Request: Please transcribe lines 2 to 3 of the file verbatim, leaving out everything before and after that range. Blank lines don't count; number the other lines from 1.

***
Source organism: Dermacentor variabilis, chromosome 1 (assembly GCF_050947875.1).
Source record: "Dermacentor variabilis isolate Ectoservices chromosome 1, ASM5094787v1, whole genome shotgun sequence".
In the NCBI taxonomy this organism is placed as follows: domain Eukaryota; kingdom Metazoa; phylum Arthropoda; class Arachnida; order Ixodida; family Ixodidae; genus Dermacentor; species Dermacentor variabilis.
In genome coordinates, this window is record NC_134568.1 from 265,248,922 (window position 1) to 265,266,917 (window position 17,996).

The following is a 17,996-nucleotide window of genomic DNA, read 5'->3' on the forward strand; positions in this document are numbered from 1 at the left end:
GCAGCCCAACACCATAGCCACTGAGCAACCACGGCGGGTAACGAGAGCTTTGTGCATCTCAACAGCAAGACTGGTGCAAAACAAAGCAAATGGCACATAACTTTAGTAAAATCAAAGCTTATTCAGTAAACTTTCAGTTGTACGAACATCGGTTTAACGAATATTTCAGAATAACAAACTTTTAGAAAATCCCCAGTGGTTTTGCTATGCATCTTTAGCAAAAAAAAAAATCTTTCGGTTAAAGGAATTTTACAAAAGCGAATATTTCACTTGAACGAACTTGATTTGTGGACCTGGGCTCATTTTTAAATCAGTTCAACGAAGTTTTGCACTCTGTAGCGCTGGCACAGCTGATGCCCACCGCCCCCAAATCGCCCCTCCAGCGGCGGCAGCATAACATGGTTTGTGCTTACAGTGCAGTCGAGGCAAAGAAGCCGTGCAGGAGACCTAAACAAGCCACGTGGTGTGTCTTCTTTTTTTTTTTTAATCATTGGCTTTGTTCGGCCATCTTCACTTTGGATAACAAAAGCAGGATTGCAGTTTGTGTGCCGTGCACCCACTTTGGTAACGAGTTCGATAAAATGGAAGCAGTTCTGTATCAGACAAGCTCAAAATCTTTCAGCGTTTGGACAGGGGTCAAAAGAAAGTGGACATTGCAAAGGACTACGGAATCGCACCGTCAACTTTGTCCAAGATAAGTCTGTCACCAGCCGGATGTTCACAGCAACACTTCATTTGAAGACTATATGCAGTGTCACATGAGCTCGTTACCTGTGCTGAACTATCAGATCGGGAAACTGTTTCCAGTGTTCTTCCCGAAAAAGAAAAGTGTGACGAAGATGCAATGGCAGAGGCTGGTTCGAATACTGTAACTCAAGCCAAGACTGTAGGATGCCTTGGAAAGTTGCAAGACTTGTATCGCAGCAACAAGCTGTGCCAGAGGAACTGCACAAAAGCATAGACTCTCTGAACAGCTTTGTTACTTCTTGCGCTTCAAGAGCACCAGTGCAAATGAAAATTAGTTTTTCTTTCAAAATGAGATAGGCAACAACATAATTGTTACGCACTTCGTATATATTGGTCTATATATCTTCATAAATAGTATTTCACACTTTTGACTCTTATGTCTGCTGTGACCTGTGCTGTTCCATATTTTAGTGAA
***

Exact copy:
Source record: "Dermacentor variabilis isolate Ectoservices chromosome 1, ASM5094787v1, whole genome shotgun sequence".
In the NCBI taxonomy this organism is placed as follows: domain Eukaryota; kingdom Metazoa; phylum Arthropoda; class Arachnida; order Ixodida; family Ixodidae; genus Dermacentor; species Dermacentor variabilis.